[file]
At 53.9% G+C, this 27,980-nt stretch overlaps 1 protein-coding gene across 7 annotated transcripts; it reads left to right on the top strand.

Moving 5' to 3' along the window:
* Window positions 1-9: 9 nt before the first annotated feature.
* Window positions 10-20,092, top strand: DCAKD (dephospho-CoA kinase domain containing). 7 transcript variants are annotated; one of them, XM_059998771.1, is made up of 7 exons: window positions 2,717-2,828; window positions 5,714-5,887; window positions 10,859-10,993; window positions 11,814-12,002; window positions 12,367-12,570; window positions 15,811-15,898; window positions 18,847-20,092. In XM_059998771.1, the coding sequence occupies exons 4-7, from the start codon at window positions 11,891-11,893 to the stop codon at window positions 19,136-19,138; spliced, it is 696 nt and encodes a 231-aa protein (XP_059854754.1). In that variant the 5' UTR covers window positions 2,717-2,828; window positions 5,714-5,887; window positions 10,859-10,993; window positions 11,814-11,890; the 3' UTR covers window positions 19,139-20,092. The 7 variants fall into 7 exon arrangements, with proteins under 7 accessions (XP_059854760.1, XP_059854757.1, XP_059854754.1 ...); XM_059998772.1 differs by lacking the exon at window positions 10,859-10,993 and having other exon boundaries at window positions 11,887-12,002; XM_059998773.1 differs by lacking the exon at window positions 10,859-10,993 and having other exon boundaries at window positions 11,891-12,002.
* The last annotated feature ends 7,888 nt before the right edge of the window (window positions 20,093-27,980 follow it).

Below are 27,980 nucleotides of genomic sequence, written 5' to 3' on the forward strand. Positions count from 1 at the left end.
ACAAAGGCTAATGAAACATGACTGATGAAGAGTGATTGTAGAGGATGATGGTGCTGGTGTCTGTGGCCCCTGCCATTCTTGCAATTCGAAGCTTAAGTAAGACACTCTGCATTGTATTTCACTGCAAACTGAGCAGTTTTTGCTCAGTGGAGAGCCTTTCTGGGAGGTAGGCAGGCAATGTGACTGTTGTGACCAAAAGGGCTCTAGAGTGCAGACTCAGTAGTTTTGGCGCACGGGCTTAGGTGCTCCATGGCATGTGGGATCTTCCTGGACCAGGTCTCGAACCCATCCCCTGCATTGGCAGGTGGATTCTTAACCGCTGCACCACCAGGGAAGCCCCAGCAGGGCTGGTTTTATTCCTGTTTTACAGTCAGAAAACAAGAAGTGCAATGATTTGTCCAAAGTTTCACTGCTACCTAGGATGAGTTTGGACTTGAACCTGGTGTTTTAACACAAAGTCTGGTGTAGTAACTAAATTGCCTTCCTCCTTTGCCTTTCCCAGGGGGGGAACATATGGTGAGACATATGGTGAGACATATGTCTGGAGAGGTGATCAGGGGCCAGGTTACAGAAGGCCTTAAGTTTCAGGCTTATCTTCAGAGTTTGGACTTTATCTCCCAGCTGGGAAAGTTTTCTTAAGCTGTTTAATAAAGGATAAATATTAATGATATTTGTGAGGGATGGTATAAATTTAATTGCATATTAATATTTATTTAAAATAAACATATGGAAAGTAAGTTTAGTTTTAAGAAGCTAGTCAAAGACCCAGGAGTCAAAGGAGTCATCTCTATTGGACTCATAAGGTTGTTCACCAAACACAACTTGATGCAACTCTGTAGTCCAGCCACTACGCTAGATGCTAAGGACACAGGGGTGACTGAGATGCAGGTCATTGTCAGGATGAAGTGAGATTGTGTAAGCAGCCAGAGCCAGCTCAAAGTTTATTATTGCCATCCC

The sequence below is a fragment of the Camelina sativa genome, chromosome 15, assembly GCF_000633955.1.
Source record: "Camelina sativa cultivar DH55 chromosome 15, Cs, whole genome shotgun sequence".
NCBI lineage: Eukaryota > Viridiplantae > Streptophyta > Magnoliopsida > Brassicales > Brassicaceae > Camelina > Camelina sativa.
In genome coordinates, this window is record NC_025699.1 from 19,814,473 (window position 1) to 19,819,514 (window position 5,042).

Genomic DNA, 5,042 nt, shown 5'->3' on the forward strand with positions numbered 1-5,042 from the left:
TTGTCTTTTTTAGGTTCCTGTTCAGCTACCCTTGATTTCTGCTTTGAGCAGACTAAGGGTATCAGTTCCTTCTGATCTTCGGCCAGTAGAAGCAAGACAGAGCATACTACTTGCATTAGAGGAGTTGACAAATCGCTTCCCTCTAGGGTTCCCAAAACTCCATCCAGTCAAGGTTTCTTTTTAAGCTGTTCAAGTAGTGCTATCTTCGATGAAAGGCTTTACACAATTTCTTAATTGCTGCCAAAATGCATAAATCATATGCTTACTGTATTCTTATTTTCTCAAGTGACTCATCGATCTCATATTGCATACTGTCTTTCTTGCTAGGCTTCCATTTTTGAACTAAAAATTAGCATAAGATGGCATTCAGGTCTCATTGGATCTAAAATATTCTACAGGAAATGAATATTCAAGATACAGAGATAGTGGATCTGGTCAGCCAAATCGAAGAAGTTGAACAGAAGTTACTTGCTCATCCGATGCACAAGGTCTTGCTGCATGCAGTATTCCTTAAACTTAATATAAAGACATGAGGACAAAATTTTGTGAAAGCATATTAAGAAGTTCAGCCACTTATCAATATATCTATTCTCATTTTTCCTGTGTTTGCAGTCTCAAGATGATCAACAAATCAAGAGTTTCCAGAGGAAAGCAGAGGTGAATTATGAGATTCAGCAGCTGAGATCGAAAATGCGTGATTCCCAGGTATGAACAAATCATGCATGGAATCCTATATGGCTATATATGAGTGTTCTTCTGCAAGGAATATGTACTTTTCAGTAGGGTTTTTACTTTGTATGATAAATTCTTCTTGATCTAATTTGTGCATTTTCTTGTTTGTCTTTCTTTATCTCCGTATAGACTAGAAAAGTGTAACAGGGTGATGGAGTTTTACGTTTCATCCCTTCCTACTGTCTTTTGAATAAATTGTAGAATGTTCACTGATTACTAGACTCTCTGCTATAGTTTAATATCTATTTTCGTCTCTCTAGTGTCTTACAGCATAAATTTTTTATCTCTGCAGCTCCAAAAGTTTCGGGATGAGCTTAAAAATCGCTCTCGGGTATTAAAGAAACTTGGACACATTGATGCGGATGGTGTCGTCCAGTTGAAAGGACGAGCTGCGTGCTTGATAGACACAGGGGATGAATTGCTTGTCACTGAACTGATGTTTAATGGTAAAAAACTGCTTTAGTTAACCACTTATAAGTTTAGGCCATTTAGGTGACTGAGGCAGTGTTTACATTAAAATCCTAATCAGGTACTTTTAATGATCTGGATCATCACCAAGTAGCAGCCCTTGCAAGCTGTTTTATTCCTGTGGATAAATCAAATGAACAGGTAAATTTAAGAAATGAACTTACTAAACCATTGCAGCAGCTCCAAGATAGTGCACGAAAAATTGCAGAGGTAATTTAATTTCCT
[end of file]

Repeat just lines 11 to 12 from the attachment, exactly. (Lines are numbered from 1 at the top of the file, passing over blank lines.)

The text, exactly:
In genome coordinates, this window is record NC_025699.1 from 19,814,473 (window position 1) to 19,819,514 (window position 5,042).

Genomic DNA, 5,042 nt, shown 5'->3' on the forward strand with positions numbered 1-5,042 from the left: